Been meaning to dig into the old businesses along Serpentine / Precita – lots of breweries and tanneries. North Star, of course, and you can also see a “California Brewery” along with several tanneries in this quick and dirty 1886 Sanborn overlay I made when Jason and I were trying to figure out how interesting that recently exposed brick sewer was that you can see from the Hampshire St footbridge.

  8. that stretch of brick wall that was uncovered recently during the cesar chavez excavations, mayhaps that was part of the ‘old stone wall’ marking bernal’s land?

  9. Fellow map geekess!–I love this. Thank you DPW for replacing the sewer pipe and stirring up the ghosts of the past along with the effluent of the present.

  10. benadamx: I think the brick wall under Cesar Chavez is a little too far south (and way too neatly constructed) to be Bernal’s stone wall. I think the consensus is that the uncovered brick wall is likely from sewer work done between 1880 and 1920.

  11. Another interesting tidbit from the 1905 map is that “Buena Vista” was apparently renamed to the more Franco-English-sounding “Bonview” at some point.

  12. per this article “The legislature in 1878 authorized the board of supervisors to construct a sewer in the channel of the creek and to abandon all of Serpentine Avenue. Pursuant to this, Army Street was extended westerly over the former channel of the creek, the course of which is indicated by Army Street as it now exists.”

  13. interesting timing… just missed our “sewer tour” bicycle tour (I did refer to these blogs, hopefully sufficiently), we travelled the entire extent of this discussion. just to add to the fun… check out the “precita swamp” down at Potrero/Utah and Army st: and the Sanborn 1905 maps. This is all part of the lawsuits Eric’s referencing, part of which included lawsuit about isolating the lots near the park and last nub of serpentine in JohnnyO’s post above and suits about not completing the Potrero sewer (they just let it run over the private property because the owner wanted too much money to sell the land to open the street).

    all kinds of fun

  14. greg what a great tour! can you clarify “that stretch of brick wall that was uncovered recently during the cesar chavez excavations, mayhaps that was part of the ‘old stone wall’ marking bernal’s land?” that benadamx mentions?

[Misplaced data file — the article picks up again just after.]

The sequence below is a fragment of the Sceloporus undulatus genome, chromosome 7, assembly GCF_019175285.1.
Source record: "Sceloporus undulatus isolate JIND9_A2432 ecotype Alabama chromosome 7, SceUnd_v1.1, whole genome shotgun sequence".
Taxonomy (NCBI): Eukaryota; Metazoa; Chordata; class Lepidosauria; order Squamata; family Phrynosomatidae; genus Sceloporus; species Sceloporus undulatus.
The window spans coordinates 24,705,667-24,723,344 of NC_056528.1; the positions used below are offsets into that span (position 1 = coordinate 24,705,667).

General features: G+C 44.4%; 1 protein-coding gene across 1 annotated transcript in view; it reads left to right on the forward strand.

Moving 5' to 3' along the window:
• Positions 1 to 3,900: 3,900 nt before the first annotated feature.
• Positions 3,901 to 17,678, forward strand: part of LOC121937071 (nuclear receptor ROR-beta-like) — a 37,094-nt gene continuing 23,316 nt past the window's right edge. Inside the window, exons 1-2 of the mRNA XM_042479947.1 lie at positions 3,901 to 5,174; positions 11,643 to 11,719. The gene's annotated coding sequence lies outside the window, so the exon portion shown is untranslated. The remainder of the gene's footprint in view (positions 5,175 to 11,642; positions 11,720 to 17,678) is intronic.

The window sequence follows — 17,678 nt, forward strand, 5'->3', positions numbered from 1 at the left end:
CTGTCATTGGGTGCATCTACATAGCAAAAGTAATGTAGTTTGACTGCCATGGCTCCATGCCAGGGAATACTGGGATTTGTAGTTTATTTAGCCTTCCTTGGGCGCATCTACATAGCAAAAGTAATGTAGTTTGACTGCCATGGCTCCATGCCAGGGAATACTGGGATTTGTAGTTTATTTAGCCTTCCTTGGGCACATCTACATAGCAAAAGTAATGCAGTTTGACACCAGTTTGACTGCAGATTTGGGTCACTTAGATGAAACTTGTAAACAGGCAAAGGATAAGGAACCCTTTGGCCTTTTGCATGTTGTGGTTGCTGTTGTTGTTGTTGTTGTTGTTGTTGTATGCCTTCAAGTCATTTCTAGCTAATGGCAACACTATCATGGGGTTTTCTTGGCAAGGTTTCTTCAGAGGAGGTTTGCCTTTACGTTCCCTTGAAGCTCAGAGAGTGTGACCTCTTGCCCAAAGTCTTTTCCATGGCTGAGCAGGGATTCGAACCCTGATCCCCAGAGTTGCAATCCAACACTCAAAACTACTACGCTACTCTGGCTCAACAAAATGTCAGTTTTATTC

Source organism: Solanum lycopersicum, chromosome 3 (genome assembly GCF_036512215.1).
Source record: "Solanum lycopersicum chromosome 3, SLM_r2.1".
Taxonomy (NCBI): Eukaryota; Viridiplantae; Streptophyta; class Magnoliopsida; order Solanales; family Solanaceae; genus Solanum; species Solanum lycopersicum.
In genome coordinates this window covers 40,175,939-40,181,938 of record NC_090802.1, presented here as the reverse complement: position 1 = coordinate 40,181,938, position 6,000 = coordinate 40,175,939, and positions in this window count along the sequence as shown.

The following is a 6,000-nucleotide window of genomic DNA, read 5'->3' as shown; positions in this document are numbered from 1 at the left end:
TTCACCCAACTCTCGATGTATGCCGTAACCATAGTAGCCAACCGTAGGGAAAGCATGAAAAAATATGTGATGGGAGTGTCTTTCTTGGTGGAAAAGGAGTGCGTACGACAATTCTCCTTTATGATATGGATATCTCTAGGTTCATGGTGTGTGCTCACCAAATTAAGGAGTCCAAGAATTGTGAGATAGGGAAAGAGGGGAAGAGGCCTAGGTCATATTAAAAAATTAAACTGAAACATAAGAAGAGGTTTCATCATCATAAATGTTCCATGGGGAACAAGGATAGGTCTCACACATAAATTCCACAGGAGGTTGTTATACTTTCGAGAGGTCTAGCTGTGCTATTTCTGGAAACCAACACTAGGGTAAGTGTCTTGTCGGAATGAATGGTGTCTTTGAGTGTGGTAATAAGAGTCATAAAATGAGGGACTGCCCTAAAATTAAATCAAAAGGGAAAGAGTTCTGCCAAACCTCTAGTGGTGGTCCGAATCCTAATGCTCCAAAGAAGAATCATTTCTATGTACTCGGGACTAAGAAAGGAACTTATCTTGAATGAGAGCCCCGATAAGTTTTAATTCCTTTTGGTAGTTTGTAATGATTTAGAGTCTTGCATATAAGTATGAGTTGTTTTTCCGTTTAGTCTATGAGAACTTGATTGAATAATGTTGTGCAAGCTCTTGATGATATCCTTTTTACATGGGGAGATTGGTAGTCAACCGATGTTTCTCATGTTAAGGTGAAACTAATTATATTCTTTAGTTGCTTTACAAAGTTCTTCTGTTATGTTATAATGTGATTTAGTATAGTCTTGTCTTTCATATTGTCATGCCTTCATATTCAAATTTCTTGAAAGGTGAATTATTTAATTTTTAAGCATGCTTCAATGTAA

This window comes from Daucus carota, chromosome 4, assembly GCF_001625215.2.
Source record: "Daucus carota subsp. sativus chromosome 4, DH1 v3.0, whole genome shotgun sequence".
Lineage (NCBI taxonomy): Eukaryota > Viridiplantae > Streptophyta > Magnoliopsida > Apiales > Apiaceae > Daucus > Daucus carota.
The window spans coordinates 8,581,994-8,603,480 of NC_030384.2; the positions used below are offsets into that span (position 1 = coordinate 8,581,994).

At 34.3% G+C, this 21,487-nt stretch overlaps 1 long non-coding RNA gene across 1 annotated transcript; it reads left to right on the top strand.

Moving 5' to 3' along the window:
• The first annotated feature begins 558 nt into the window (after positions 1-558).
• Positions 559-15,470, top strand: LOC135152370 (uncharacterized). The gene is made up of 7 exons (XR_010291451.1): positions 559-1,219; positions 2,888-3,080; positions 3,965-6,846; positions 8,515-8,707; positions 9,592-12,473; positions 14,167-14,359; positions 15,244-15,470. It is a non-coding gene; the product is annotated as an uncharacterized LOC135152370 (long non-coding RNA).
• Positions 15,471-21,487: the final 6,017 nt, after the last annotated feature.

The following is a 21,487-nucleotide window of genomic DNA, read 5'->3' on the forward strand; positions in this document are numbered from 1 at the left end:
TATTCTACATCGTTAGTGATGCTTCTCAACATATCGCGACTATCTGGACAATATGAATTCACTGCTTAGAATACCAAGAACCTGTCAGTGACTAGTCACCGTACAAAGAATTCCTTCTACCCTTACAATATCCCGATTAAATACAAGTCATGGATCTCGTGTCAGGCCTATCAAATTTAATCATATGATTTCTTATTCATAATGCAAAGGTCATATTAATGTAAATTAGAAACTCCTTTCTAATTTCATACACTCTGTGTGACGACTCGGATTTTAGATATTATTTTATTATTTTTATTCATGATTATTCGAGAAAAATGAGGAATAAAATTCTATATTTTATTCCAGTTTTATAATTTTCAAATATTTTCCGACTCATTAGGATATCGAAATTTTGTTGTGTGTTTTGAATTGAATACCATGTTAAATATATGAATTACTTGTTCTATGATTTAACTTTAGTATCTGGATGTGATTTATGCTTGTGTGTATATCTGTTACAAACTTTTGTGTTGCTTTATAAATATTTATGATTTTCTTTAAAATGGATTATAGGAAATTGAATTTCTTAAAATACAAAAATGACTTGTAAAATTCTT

15. Also, 26th used to be called Navy Street, to go with Army Street. I wondered if there was an Air Force Street somewhere… but there wasn’t an Air Force back them.

    RIP Precita Place… looked like a nice little plaza.

    • Army and Navy are from the Horner’s Addition (Castro/Noe Valley) grid. The full series goes:

      Ridley (Duboce), Tracy (14th), Sparks (15th), Centre (16th), Corbett (17th), Ford, Falcon (18th), Hancock, Eagle (19th), Columbia (Cumberland), Franklin (20th), Liberty, Alta (21st), Hill, John (22nd), M (Alvarado), Horner (23rd), Elizabeth, Park (24th), Jersey, Temple (25th), Clipper, Navy (26th), Army (Cesar Chavez), Figg (27th), Duncan, Yale (28th), Valley, Dale (29th), Day, Grove (30th), Stream (unbuilt), Brook, and several more unbuilt: Poplar, Cedar, Ash, Spruce, Locust, Olive, Willow, Almond, Walnut.

  16. So cool. Next time I bike on that little bendy bit of Capp, I’ll think to myself, “I am turning onto Serpentine,” and I’ll try to picture a creek instead of Cesar Chavez.

  17. Thank you for this fascinating piece on the neighborhood! Living on Precita it means even more! Very cool stuff….

  18. The sewer tour was excellent: informative, well attended, perfect weather.
    Since lots of people ask, I want to also add that the name “Precita” probably meant weir or small diversion dam. It seems to date back to pre-Spanish times, likely, from what I recall reading, a structure built by the Ohlone Yelamu group in SF until Europeans changed everything. There are no recognized examples of irrigation for agriculture among Ohlone, so the weir was likely either to direct fish into nets and traps or to pool water as an assistance to fishing, or some other activity. The Yelamu were very water-based in lifestyle, washing multiple times per day and collecting much of their cooking technology raw material (rhizomes for boiling baskets) from creekside embankments. Serpentine was either reference to the green rock, or, my guess, reference to the shape of the street.